The rise in self-employment is mainly due to fewer people leaving self-employment than in the past, according to a new study by the Office for National Statistics.

The study showed that only 23% of those who were self-employed in 2009 had left by 2014. This was much lower than the average outflow rate over the past 20 years, which has hovered between 32% and 37%.

At the same time, the amount of people moving into self-employment has stayed between 36% and 38% over the past 20 years, explaining the sharp rise between 2009 and today.

The fall in people leaving self-employment can be explained by several economic and social factors.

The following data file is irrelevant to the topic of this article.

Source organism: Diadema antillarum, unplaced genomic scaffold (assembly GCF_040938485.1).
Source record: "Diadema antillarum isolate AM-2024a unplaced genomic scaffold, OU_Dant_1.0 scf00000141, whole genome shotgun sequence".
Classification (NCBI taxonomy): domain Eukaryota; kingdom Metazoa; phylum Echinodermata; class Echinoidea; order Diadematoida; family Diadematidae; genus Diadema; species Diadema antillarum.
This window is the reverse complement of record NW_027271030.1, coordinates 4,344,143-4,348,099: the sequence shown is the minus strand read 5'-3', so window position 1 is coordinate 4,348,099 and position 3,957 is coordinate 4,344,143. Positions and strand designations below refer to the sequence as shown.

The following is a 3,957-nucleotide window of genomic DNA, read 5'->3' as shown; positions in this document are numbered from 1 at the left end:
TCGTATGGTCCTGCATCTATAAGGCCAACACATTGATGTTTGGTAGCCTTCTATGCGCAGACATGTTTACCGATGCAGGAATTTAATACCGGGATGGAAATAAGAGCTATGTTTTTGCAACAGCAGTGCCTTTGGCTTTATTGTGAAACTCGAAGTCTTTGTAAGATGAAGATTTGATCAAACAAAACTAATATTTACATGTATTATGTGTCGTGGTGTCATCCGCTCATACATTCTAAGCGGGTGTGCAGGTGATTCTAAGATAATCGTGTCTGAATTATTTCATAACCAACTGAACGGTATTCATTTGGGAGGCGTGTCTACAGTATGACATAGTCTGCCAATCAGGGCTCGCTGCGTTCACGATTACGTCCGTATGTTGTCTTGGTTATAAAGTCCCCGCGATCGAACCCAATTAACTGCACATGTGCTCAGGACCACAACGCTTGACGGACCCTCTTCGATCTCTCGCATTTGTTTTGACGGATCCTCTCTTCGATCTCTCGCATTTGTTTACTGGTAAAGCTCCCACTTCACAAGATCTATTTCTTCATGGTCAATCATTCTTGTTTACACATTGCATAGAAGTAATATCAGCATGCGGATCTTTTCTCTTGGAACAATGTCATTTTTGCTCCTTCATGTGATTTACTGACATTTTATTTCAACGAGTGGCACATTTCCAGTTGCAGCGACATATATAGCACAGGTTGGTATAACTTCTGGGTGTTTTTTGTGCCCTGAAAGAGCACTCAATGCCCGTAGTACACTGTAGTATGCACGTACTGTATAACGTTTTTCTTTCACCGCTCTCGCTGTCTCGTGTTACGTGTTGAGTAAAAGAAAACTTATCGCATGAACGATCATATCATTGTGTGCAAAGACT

Firstly, more people are continuing to work beyond the traditional retirement age of 65, with the number of 65s registered as self-employed doubling from 241,000 in 2009, to 428,000 in 2014.

Secondly, the opportunity to work as an employee was severely damaged after the financial crisis, giving the self-employed less opportunity to become employees.

Managerial occupations including roles within property, marketing and finance have seen the largest rise in self-employment over the past five years, with an increase of around 237,000 people.

But the study says that this may be due to single person businesses stating that they are managers, despite not having any staff to manage.

Image by Jason Tester